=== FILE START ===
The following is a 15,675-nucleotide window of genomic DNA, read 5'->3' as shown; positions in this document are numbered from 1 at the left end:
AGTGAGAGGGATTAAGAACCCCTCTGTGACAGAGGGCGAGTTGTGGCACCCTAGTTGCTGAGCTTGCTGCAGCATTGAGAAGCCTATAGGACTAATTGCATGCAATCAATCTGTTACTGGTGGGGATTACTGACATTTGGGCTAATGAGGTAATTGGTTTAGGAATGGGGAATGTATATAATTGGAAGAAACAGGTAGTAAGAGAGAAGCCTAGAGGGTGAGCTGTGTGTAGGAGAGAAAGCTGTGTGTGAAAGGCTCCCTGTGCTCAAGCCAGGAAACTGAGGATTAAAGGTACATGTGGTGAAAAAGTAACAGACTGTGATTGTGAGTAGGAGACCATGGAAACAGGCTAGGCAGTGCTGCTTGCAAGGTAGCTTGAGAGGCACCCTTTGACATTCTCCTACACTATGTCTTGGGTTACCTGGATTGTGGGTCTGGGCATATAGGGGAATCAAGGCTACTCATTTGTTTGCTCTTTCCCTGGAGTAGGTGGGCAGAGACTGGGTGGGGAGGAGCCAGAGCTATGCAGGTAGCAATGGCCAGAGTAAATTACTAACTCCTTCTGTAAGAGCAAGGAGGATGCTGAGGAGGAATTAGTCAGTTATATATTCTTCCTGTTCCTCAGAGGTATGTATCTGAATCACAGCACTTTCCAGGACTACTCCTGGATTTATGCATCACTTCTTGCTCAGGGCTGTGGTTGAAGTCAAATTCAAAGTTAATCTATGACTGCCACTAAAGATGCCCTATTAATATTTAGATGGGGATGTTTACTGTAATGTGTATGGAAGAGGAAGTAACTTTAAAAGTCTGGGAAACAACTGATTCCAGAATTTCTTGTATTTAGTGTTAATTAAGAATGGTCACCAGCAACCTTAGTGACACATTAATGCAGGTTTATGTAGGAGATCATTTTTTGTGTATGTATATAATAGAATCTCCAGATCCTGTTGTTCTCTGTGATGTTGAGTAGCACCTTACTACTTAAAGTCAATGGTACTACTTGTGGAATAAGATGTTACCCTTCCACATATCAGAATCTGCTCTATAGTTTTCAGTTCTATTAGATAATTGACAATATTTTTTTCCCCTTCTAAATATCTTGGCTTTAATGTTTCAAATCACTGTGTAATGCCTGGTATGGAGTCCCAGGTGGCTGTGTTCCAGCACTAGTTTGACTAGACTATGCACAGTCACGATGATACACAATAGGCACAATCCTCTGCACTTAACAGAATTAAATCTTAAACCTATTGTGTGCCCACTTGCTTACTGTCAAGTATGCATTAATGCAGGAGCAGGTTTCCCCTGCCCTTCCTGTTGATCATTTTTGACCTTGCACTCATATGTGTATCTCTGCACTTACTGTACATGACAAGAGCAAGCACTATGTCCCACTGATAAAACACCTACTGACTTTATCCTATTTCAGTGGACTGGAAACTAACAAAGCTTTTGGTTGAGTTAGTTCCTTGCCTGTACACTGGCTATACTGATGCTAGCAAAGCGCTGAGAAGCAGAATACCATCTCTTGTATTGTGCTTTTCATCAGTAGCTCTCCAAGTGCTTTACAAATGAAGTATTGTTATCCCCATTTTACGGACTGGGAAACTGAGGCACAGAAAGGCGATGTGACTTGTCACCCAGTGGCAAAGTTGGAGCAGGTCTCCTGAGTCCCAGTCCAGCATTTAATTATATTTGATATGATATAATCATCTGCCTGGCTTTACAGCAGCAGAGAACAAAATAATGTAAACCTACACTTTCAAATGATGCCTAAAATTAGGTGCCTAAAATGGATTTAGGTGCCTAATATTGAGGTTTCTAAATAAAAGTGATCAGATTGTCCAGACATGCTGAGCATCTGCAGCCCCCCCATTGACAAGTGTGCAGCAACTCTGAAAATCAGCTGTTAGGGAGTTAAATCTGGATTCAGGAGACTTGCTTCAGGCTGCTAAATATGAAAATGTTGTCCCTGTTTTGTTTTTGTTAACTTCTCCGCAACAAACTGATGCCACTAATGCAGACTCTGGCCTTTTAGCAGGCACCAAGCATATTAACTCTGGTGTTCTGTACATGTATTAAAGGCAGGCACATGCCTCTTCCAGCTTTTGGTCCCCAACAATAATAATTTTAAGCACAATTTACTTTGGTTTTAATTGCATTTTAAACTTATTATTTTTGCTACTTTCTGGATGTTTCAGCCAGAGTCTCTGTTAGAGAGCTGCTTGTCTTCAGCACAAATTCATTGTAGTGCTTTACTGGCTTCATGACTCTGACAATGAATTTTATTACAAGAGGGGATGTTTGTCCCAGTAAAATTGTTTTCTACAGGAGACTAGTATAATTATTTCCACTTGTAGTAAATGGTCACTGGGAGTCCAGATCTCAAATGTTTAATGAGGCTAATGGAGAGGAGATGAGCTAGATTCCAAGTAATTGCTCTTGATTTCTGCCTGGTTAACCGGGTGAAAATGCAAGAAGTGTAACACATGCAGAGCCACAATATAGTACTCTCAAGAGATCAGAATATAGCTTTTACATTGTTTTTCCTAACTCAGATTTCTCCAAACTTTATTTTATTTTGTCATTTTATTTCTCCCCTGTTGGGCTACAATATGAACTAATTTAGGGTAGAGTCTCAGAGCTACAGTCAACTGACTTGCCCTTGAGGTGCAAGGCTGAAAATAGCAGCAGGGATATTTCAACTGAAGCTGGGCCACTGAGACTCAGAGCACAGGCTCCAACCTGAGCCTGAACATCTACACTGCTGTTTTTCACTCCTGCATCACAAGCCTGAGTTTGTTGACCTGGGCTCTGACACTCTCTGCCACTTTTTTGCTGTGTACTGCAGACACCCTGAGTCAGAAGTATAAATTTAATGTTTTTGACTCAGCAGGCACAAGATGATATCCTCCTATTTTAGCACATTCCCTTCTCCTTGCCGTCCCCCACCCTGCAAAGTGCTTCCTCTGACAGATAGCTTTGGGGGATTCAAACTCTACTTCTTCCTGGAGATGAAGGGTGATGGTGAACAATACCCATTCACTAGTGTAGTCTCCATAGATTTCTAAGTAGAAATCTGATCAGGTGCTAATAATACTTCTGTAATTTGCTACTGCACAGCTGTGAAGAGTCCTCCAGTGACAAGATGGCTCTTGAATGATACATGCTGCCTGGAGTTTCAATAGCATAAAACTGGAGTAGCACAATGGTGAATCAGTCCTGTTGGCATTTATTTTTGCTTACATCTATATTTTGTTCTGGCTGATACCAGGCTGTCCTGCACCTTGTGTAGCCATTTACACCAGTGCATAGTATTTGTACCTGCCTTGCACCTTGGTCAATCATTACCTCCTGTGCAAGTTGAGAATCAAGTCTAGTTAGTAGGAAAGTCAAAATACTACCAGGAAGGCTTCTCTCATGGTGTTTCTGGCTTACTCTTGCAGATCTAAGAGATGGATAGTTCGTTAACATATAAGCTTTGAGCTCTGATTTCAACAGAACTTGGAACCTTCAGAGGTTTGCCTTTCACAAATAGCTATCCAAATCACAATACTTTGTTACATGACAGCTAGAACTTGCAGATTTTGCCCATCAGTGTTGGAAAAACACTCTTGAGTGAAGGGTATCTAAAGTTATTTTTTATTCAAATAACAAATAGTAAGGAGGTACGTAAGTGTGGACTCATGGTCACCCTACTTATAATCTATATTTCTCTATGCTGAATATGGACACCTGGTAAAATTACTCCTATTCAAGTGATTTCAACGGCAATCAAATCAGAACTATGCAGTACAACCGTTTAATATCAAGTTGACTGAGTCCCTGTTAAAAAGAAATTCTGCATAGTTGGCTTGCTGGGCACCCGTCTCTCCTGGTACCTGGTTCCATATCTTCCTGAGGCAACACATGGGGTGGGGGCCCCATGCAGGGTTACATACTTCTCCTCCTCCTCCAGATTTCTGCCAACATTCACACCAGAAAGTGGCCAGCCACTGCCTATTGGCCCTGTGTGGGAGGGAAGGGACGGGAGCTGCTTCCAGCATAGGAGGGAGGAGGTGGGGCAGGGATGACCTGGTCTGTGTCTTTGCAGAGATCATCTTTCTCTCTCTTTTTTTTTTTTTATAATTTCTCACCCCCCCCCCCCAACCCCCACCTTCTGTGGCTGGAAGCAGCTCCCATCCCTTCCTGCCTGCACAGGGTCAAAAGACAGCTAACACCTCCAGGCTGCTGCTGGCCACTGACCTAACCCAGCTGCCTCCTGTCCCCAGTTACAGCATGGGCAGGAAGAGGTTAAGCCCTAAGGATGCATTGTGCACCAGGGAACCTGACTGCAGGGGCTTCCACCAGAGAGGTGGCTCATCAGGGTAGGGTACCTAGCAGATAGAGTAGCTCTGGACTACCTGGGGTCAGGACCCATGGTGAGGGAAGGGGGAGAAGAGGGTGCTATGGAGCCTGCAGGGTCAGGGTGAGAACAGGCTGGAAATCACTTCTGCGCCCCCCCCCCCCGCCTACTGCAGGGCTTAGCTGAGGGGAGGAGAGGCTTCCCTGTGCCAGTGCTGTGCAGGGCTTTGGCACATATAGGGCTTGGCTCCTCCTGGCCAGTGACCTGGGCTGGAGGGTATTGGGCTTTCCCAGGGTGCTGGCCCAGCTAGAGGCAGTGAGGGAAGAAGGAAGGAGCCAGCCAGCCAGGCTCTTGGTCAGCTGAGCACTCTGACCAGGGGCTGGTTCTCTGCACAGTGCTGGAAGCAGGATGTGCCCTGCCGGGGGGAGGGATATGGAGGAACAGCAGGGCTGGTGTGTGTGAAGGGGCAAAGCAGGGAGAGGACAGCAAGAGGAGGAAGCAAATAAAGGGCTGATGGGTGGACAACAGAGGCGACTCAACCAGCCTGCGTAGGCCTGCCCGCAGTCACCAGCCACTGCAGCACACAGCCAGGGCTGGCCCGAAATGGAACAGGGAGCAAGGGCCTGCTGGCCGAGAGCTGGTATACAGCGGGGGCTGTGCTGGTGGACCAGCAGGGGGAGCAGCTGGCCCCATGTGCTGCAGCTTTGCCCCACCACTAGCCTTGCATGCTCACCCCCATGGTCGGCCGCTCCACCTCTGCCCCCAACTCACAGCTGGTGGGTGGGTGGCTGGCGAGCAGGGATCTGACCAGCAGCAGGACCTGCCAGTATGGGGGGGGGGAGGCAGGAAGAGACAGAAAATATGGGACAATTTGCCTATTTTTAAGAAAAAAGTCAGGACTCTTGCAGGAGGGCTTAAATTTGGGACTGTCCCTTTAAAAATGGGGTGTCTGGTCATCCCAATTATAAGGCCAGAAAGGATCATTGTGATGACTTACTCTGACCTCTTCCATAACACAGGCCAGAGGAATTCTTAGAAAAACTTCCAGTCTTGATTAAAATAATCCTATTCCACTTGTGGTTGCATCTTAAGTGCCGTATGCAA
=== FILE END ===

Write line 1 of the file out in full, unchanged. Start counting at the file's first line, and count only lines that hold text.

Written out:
The following is a 15,675-nucleotide window of genomic DNA, read 5'->3' as shown; positions in this document are numbered from 1 at the left end: